Welcome back to Mystic Messenger Trash, where I chronicle playing Mystic Messenger. The following contains spoilers for V’s good and normal routes in the game, passing mentions of the bad endings, and general in-game lore that you learn outside of Another Story. There are also some spoilers for Rika Behind Story.

Another Story, which encompasses both V’s and Ray/Saeran’s routes, takes place six months after Rika’s “death” (unlike the routes in Casual Story and Deep Story, which take place two years after). Another Story is basically an alternative universe of Mystic Messenger, where the player-character shows up earlier than in the Casual and Deep Stories. For the sake of length, I’m going to assume a baseline level of MM knowledge.

V’s Route: Another Story

After the player somehow gets the messenger app on their phone, Another Story begins with them agreeing to playtest a self-referential/meta mobile game made by a mysterious “developer.” You arrive at Magenta—which you later learn is the headquarters of the cult Rika created, Mint Eye—and are instructed not to leave your room. There are two options: to “play the game,” buying into the situation to trigger Ray’s route; or to trust V—who has infiltrated Mint Eye to do recon and ends up trying to rescue you—to start his.

V fails to rescue you; Rika, the “Savior,” throws him in a dungeon to be tortured. She also takes an interest in you to the point of romantic tension. (This is interesting given Jaehee’s route, but “pursuing” Rika is one of the bad endings.) Eventually, you’re rescued by the others and learn more about V and Rika’s toxic history. Rika finds out where you’re hiding and stabs V, then tries and fails to bring the rest of the RFA on her side. She crashes the party to drug everyone there (as she did to the residents of Magenta) to “attain salvation,” where she’s arrested. Meanwhile, Magenta and Rika’s apartment are both bombed on her orders, with Ray still inside. Rika is arrested, and V agrees to get the surgery to restore his eyesight.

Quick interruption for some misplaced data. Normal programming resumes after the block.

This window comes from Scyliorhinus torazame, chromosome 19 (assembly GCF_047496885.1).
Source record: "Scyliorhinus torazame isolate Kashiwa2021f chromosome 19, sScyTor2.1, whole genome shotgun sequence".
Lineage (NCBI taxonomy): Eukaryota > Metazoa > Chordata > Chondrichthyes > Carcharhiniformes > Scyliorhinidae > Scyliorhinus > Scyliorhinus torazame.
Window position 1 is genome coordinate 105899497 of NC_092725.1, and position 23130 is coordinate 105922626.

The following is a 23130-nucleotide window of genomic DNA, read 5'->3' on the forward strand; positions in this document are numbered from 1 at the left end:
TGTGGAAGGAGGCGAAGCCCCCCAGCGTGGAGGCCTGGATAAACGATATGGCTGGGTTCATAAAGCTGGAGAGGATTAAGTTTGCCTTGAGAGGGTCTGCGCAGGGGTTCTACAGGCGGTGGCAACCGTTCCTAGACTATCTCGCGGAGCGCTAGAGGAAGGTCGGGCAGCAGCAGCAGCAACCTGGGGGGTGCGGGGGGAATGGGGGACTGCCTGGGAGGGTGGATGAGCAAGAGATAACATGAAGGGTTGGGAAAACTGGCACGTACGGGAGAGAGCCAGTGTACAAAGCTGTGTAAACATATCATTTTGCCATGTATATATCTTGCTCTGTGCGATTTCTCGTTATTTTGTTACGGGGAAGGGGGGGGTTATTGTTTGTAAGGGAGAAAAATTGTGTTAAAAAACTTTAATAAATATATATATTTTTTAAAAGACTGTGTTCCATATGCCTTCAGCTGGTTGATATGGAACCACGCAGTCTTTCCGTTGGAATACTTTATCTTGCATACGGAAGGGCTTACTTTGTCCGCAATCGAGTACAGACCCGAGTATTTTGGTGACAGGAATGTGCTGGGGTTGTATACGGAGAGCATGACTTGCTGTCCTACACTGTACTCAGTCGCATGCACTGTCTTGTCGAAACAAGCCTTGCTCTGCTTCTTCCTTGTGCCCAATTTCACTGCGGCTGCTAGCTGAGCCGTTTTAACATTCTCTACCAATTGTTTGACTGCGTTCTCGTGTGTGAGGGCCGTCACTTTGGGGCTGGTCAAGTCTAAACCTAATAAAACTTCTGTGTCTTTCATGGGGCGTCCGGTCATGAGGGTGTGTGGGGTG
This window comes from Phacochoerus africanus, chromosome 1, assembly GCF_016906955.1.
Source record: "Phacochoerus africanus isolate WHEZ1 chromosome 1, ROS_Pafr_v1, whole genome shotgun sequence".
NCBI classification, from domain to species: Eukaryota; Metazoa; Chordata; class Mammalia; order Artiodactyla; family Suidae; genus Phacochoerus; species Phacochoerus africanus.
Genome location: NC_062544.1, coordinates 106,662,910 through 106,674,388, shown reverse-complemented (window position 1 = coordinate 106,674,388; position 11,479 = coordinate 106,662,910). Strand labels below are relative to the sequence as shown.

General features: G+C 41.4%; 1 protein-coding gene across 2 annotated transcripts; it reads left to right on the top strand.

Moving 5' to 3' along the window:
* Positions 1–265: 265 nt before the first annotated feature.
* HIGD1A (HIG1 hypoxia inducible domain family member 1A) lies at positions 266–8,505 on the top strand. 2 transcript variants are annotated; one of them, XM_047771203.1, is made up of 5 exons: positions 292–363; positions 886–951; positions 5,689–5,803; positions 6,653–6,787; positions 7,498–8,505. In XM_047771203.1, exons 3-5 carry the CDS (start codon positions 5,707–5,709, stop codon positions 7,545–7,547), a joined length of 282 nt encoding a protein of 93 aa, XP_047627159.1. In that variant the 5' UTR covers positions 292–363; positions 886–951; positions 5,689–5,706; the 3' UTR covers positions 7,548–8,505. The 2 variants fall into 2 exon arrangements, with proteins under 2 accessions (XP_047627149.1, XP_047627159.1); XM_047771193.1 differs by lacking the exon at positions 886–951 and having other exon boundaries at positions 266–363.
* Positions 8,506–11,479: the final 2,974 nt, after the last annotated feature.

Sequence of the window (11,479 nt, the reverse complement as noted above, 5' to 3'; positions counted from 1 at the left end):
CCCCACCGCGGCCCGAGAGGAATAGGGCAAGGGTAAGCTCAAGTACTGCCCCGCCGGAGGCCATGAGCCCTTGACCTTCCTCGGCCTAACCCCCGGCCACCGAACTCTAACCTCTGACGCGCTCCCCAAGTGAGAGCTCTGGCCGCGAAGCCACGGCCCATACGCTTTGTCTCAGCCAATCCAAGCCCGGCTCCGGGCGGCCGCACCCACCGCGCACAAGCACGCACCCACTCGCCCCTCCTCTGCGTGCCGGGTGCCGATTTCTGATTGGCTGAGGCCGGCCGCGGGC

In the good ending, V returns two years later after traveling to figure his shit out. No longer going blind, he asks the player to stay with him. In the normal ending, V leaves the hospital without getting the eye surgery and asks the player to find a place together right away. Two years later, V is a nervous musician (like his mother) who is grateful that you accept him how he is. If you want to have a wild ride, check out some of V’s bad endings, which include actual gay content (thanks, Cheritz??) and an orgy (again: thanks, Cheritz????).

V’s After Ending: The F Is This Forgiveness Crap?

Usually, at the end of a route, there’s an “After Ending” for the character and the player. When I first played V’s route, his didn’t exist; since then, Cheritz released an expensive-AF series of episodes (about 800 hourglasses in total, which is around $25 USD if you buy all the hourglasses in one go) making up his After Ending. These episodes take place during the two years V is gone in his Good Ending. At the end of each episode, depending on player choices, each character either “forgives” or “judges” V for his actions. (As the After Endings go on, it becomes obvious they’re also about forgiving or judging Rika, too.) In order to reset the endings to go on the other path, you have to pay 100 hourglasses, which annoyed me enough that I decided not to do it. Interestingly, when I looked up the “judge” ending on the Mystic Messenger Wiki, it explicitly says that the player is judging or forgiving Rika, not V. This dumps the responsibilities solely on Rika rather than giving V his fair share of blame, but I’ll discuss this in a bit.